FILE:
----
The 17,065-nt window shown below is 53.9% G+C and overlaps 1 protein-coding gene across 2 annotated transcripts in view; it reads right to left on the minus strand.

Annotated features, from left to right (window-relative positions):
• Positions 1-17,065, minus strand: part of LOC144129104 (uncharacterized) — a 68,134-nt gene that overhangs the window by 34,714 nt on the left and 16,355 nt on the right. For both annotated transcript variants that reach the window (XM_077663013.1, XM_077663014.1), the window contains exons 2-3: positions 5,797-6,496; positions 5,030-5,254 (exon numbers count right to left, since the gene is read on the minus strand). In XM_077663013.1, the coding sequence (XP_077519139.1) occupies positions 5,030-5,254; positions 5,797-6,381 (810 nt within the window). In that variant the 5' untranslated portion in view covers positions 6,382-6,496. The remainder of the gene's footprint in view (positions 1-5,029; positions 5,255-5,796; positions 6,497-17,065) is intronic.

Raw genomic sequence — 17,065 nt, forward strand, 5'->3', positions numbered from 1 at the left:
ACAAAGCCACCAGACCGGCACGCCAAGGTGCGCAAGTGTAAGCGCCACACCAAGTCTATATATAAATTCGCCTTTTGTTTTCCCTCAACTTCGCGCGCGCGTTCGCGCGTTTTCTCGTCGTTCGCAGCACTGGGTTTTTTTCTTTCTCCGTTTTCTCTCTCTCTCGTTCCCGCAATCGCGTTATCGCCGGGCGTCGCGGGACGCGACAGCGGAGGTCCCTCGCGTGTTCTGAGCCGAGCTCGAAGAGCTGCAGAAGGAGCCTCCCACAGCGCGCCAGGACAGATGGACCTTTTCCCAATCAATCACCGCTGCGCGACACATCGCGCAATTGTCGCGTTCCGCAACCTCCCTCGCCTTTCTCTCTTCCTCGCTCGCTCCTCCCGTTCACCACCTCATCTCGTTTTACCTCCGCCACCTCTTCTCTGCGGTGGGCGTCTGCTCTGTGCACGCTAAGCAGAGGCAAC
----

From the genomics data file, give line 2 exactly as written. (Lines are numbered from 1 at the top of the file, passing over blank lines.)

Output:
Annotated features, from left to right (window-relative positions):